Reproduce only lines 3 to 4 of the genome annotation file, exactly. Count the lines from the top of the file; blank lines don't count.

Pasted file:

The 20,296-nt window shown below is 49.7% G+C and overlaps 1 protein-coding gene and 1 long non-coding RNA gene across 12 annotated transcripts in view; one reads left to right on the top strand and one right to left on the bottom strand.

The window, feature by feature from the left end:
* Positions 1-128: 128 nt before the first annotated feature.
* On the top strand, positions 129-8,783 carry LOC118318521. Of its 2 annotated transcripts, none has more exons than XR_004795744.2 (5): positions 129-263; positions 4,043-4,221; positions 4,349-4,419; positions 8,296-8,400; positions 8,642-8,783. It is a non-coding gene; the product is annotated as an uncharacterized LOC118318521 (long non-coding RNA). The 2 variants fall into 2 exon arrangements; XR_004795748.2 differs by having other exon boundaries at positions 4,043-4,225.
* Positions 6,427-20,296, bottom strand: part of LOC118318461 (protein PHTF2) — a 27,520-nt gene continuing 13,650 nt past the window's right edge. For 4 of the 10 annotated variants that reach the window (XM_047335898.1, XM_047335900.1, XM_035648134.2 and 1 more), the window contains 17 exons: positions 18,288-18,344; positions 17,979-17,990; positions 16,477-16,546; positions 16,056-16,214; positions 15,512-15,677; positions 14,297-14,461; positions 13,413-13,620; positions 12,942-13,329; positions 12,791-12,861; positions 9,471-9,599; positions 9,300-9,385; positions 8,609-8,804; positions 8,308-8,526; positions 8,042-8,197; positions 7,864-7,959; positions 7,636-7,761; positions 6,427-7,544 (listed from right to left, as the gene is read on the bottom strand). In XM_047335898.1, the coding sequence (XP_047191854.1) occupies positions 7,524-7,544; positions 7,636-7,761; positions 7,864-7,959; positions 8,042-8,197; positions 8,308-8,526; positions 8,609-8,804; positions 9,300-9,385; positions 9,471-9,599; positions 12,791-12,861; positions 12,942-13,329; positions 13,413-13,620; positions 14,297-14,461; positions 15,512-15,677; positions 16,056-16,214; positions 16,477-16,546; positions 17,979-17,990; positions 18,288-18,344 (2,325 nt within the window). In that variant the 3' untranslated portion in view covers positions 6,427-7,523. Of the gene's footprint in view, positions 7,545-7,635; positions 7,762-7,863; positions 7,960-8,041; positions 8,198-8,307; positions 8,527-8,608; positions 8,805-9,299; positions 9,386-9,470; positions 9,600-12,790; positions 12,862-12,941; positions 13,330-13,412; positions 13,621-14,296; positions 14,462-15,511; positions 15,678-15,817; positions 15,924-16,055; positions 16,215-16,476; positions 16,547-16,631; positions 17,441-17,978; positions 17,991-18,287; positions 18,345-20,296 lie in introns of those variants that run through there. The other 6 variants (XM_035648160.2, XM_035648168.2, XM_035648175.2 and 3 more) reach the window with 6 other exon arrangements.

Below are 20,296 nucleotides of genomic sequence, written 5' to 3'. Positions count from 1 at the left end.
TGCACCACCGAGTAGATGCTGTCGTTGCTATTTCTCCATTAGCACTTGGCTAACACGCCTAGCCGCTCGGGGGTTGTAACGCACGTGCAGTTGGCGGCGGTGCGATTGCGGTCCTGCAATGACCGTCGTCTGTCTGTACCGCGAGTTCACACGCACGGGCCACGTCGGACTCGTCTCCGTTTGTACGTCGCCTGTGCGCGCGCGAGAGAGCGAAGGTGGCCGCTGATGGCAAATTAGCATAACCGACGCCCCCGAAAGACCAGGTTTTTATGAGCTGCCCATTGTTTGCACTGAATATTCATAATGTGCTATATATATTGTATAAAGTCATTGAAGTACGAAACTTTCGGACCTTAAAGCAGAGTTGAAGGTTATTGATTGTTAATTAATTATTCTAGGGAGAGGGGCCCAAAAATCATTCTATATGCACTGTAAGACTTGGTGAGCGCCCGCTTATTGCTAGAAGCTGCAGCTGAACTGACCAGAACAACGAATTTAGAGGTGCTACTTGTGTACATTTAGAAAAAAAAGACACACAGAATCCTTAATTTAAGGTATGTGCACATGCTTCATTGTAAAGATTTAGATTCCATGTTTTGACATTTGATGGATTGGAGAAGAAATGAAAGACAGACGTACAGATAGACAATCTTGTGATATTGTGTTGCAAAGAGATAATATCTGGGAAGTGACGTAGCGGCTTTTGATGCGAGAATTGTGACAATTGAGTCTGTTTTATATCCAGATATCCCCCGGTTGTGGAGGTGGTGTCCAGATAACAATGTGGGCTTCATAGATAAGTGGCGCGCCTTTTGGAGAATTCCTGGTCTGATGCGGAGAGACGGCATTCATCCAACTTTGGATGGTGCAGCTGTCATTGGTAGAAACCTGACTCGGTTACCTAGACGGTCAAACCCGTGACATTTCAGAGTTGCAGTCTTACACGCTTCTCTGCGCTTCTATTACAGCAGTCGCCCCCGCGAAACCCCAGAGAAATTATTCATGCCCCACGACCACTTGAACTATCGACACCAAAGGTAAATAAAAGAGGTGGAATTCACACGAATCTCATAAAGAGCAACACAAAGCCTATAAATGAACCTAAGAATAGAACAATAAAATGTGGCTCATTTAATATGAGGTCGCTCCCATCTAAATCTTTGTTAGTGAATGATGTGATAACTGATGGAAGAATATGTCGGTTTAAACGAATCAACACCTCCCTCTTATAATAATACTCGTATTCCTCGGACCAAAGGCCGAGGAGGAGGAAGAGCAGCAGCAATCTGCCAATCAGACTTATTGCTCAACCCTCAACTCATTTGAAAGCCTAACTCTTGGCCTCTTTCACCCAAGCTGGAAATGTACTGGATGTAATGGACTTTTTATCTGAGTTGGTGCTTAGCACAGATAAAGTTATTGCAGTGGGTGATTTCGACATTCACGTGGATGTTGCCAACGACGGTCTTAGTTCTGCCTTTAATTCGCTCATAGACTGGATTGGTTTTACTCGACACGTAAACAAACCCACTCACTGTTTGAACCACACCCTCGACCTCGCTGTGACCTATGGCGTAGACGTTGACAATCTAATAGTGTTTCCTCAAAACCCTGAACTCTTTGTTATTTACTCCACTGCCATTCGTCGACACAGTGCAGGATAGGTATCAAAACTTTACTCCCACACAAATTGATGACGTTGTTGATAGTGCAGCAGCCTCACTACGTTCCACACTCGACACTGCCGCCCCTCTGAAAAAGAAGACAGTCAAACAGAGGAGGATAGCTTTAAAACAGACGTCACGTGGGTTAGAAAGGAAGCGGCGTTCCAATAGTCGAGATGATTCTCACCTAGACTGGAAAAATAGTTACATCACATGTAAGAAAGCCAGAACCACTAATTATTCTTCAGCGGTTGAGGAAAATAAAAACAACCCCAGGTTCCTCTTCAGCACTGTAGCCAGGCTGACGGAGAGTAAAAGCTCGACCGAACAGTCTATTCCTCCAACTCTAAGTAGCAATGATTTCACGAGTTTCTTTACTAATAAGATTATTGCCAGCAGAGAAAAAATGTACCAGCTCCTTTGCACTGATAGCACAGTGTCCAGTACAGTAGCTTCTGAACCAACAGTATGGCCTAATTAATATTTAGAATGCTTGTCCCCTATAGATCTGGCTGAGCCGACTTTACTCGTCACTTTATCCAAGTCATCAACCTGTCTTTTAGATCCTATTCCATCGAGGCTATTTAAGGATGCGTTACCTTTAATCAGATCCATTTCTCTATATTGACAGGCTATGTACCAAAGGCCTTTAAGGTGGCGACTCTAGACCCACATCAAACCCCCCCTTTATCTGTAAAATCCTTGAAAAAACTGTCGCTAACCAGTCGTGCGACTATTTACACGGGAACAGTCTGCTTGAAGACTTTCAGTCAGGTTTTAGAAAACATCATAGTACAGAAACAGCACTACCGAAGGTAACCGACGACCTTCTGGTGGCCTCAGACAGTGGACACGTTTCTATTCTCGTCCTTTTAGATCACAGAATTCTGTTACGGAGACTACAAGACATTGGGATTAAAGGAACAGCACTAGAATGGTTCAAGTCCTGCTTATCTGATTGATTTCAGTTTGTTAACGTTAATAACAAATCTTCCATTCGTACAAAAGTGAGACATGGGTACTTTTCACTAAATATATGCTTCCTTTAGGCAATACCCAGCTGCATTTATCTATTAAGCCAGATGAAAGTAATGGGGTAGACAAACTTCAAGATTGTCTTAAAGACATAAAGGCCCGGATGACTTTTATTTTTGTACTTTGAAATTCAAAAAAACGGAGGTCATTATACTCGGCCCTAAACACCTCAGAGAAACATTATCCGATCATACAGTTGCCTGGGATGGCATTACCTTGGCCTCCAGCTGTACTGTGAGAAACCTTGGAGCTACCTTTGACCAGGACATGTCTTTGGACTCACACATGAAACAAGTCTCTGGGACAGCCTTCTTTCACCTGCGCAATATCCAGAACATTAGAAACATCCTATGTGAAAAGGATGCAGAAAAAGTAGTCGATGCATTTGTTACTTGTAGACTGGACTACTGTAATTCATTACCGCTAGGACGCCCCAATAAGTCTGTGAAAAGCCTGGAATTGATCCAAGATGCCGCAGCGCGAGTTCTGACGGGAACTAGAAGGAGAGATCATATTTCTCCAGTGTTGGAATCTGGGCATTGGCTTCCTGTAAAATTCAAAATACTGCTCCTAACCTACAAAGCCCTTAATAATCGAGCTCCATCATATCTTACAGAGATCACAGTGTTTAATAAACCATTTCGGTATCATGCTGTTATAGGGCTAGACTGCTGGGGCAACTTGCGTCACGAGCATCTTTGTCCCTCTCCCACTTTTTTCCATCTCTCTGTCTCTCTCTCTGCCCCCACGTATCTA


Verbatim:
* Positions 1-128: 128 nt before the first annotated feature.
* On the top strand, positions 129-8,783 carry LOC118318521. Of its 2 annotated transcripts, none has more exons than XR_004795744.2 (5): positions 129-263; positions 4,043-4,221; positions 4,349-4,419; positions 8,296-8,400; positions 8,642-8,783. It is a non-coding gene; the product is annotated as an uncharacterized LOC118318521 (long non-coding RNA). The 2 variants fall into 2 exon arrangements; XR_004795748.2 differs by having other exon boundaries at positions 4,043-4,225.